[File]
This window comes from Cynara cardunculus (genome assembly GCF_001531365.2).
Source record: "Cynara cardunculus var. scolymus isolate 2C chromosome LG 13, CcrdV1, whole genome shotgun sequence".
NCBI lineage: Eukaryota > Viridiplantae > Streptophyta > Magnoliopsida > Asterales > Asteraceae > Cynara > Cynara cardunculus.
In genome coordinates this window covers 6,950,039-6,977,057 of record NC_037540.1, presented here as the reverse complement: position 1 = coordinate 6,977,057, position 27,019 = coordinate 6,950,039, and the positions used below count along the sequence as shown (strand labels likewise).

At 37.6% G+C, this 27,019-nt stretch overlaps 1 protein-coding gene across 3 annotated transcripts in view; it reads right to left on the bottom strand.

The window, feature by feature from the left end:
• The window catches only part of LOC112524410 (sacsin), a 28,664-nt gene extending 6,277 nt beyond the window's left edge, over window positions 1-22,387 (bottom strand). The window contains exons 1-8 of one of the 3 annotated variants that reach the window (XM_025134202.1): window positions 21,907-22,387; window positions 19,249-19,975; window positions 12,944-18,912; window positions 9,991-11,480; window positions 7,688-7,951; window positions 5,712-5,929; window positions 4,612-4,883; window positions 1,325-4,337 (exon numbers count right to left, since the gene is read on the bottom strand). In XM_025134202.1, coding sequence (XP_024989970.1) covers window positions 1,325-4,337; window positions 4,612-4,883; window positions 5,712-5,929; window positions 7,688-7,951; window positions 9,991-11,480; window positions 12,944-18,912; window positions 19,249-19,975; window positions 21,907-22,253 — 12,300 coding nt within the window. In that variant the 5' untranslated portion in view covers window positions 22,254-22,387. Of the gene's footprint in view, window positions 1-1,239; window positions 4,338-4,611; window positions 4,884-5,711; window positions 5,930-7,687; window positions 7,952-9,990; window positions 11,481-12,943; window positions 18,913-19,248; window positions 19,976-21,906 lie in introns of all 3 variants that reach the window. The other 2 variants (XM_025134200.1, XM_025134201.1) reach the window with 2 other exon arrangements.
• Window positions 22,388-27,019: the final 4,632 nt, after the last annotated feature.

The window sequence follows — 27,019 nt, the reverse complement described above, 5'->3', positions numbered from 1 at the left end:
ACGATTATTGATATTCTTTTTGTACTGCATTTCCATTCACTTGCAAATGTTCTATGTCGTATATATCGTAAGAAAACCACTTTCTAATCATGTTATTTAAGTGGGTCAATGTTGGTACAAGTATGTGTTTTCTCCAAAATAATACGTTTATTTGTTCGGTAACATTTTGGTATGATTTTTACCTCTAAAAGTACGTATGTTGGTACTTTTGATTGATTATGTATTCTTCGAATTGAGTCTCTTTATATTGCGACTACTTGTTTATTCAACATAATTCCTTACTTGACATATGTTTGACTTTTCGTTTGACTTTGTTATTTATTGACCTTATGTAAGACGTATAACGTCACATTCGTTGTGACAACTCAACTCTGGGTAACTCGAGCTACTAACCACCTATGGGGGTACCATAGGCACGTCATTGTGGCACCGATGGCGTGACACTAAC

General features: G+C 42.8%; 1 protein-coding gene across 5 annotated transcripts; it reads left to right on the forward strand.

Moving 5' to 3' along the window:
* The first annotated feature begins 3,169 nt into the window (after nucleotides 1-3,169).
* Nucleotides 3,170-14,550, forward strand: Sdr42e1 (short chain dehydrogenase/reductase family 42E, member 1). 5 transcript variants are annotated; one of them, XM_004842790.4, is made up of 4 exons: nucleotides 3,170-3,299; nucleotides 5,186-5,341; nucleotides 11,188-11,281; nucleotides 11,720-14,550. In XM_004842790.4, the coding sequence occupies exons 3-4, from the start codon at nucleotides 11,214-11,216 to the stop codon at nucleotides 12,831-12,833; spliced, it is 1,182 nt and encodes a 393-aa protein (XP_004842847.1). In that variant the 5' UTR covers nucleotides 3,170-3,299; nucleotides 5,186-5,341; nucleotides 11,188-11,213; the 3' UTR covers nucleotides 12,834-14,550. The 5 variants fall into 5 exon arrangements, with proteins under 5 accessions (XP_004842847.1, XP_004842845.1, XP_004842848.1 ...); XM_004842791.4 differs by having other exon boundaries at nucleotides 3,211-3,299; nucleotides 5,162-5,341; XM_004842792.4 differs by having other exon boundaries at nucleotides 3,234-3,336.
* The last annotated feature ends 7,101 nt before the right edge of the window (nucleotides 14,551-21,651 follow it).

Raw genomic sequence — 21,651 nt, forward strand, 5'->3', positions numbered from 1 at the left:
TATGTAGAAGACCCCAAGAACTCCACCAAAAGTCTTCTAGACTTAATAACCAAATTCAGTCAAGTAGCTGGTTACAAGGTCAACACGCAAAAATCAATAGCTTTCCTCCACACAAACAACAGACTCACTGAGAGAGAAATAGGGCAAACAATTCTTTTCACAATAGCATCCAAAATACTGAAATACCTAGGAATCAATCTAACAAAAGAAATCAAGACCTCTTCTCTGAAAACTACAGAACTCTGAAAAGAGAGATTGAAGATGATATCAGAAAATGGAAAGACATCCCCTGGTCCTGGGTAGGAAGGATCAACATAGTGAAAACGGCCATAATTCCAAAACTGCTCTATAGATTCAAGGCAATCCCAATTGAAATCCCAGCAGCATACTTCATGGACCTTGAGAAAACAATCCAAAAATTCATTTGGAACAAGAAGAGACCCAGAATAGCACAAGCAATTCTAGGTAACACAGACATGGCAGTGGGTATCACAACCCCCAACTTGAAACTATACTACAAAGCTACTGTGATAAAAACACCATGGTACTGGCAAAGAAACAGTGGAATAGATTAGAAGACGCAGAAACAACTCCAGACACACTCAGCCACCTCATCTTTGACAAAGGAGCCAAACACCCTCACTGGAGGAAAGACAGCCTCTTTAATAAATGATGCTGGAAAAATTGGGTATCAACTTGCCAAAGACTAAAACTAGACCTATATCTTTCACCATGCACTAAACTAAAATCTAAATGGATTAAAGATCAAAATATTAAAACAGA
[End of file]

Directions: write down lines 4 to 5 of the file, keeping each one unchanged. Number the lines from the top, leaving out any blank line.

In genome coordinates this window covers 6,950,039-6,977,057 of record NC_037540.1, presented here as the reverse complement: position 1 = coordinate 6,977,057, position 27,019 = coordinate 6,950,039, and the positions used below count along the sequence as shown (strand labels likewise).

At 37.6% G+C, this 27,019-nt stretch overlaps 1 protein-coding gene across 3 annotated transcripts in view; it reads right to left on the bottom strand.